VENICE — Maggie Pierson has been working 12 hours a day, seven days a week for months since she lost her job.
All of her time, and much of her and husband David’s savings, has gone into opening a thrift store that’s part of her vision for a no-kill animal sanctuary.
“We’ve put it all into the animals,” she said, “and we wouldn’t have it any other way.”
The store’s name is 2B Kind because “compassion in this world is hard to find right now,” she said.
The store had its soft opening only a couple of weeks ago, she said, and the early response has been good. A Venice Area Chamber of Commerce ribbon-cutting will be scheduled to make things official.
A lifelong animal lover and “mom” to some special-needs pets, Pierson has had a dream of a nonprofit benefiting animals for some time. Losing her job created an opportunity and another loss provided inspiration.
Animal activist Erin Coleman, the daughter of 2B Kind volunteer Arlene Coleman, died from COVID-19 complications in January. The recipient of a double-lung transplant in 2016 at age 32 because of pneumonia, she suffered a fatal heart attack during treatment because of her underlying condition, Pierson said.
Coleman’s spirit and love for animals led Pierson to put the wheels in motion to open the thrift store.
“Me being me, I thought ‘I can create a nonprofit to be kind,’ and here we are,” she said.
The store honors both Coleman and activist Barbara McCarten, who has trapped, spayed and neutered more than 2,000 feral cats. She recently turned 85, Pierson said, and while she’s no longer trapping the cats, she provides advice for others and has consulted on opening the store.
“I want to keep her legacy going,” Pierson said.
Her goal is for the store to fund her vision, which also includes a facility to be called “Erin’s Beestro,” in honor of Coleman, who was a beekeeper.
It would be a place for potential adoptive pet parents to meet adoptable animals, as well as a forum for the discussion of pet problems and solutions.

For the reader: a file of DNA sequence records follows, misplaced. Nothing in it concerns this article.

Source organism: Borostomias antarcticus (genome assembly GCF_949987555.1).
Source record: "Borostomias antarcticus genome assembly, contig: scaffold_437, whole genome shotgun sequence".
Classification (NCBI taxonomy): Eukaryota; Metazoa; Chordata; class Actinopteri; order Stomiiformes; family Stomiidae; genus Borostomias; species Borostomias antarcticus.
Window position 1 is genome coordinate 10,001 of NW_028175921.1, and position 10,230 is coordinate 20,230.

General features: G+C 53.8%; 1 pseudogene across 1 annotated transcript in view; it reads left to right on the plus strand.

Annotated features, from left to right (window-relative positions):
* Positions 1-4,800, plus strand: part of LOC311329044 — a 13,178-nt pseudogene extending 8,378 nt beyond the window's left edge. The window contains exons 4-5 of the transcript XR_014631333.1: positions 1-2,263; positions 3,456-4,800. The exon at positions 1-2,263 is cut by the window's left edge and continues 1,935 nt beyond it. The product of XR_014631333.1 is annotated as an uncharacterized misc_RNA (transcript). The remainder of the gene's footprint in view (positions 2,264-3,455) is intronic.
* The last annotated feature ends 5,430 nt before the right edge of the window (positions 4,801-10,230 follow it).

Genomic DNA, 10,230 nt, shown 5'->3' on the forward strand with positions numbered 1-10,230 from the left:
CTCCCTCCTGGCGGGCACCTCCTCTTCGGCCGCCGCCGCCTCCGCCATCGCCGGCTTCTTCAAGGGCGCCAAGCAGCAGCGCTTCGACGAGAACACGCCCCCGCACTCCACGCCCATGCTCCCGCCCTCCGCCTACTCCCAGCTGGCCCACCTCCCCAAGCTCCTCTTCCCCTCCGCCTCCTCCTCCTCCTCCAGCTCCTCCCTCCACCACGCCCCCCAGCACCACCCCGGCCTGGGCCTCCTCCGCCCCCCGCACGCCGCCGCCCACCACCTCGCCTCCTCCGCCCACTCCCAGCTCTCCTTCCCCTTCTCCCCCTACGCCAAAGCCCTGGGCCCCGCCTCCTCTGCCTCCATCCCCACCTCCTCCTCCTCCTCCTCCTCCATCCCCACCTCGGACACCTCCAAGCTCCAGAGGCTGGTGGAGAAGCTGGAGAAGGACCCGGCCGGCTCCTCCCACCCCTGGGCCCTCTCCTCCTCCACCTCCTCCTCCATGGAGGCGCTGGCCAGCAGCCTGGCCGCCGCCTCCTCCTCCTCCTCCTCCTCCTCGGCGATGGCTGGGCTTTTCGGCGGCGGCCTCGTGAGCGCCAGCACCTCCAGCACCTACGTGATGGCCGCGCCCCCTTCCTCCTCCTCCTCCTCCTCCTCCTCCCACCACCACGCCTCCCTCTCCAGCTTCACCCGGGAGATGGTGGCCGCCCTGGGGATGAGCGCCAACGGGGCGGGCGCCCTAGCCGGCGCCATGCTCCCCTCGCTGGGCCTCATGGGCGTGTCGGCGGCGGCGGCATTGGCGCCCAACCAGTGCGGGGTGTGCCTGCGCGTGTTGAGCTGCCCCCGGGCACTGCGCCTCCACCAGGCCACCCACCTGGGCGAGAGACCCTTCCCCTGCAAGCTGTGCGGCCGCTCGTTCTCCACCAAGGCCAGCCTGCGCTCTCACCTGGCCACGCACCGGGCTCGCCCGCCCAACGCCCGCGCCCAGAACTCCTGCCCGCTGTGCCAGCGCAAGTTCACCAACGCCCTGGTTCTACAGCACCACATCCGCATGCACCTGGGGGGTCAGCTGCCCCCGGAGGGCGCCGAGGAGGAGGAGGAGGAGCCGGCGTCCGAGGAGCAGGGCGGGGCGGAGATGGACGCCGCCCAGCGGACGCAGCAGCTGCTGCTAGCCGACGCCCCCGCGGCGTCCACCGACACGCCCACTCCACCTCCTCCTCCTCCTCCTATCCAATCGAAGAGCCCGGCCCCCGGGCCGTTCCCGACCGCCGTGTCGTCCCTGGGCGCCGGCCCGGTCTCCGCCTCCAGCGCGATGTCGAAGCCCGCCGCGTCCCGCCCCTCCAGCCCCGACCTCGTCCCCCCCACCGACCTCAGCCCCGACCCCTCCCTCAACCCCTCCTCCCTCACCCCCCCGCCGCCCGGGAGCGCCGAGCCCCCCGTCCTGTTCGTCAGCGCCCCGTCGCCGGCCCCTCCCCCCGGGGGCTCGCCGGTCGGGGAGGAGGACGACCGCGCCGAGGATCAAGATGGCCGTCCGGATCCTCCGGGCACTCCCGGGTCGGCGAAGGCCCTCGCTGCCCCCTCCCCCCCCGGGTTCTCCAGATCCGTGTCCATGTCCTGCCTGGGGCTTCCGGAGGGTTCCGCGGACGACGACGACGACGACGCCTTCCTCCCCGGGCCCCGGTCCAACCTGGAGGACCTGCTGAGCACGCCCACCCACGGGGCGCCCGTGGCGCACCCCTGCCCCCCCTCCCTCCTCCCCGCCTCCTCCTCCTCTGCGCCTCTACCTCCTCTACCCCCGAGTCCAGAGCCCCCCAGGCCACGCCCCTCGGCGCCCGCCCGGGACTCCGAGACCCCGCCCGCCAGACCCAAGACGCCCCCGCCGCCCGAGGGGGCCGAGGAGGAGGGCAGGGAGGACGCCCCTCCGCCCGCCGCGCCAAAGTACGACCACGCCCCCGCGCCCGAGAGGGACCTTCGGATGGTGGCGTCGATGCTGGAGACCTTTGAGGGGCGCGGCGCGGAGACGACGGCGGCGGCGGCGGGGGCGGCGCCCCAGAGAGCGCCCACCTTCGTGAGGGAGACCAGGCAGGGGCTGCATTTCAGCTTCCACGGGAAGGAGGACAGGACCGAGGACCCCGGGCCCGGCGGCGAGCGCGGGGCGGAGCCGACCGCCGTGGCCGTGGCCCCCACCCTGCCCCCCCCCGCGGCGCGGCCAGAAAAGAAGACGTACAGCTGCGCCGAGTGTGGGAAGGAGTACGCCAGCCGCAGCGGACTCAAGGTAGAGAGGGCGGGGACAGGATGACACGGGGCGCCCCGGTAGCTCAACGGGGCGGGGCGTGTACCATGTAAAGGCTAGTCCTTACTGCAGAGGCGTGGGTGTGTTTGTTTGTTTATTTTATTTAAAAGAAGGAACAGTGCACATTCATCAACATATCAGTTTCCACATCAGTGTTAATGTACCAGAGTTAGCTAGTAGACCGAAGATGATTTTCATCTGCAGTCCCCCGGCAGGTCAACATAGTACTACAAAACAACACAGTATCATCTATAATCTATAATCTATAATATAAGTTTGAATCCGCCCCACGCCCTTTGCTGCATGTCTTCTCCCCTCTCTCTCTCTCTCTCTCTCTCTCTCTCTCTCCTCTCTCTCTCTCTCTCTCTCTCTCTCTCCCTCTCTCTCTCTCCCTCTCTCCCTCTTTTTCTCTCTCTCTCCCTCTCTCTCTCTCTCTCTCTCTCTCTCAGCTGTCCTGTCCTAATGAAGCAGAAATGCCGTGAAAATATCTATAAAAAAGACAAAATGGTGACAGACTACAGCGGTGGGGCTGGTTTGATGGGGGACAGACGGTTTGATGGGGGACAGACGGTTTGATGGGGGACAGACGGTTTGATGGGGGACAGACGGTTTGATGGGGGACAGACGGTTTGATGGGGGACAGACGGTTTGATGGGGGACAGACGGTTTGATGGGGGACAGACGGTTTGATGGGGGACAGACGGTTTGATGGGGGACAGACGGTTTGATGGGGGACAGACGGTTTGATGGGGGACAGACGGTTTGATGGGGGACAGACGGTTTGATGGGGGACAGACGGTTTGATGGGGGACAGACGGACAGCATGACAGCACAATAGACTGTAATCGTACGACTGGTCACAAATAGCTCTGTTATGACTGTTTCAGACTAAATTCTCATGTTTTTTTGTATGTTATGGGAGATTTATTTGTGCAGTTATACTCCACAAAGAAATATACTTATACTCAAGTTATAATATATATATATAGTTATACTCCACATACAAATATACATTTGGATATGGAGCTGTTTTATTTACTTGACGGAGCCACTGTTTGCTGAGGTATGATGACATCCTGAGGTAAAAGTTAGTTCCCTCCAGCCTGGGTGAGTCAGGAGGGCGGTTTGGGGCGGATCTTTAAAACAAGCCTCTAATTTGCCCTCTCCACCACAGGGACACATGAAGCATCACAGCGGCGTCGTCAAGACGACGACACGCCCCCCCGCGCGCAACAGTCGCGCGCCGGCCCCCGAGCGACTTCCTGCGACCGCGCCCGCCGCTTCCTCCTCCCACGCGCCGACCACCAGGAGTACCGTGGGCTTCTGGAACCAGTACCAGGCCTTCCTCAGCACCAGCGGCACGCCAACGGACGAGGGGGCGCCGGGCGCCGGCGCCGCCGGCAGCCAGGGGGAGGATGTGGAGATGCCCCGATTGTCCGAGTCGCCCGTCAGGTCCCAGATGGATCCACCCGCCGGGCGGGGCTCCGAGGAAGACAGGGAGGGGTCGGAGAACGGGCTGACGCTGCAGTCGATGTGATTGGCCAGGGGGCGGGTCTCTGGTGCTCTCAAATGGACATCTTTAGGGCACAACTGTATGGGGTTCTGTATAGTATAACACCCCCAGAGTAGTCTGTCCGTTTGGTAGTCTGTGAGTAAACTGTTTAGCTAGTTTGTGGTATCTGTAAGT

But another part of the store’s mission is to address such issues now.
A major reason people surrender their animals is that they can no longer afford to keep them, Pierson said. Veterinarian bills, prescriptions and specialty food costs add up quickly and create a dilemma for the pet owner.
Rather than seeing that dilemma resolved by people giving up their animal, Pierson wants to help ease the financial burden.
There are low-cost options for insulin, she said. Volunteer Laura Martin puts together sample packs of specialty food so a pet’s preferences can be determined before buying a $65 bag of kibble. Then, Pierson said, she can order it wholesale.
She has even given food away to help people hang on to their pets.
It’s especially important for seniors to have that companionship, she said. People with dementia might forget to eat, she said, but will remember to feed their animals.
Like all thrift stores, 2B Kind lives on donations, but not all of its product line is items that go out the door they same way they came in.
An entertainment center might get new life as a cat habitat, she said, while Martin, who’s an artist, fixed a light spot on a Fossil purse by turning it into a cat.
Martin also did the animal mural on the store’s front window and will be offering cat caricatures for sale. Another artist will be producing wood carvings, and yet another one will do leather work for collars and such.
Pierson is also working on building up a network of foster homes to help Sarasota County Sheriff’s Office Animal Services and wants to get legislation passed to make Florida a no-kill state.
All of this is a passion project for her because 2B Kind is entirely a volunteer operation at this point, with all proceeds currently going to pay the rent and utilities, she said.
“Hopefully, on a wing and a prayer,” she said, “we’re going to make it.”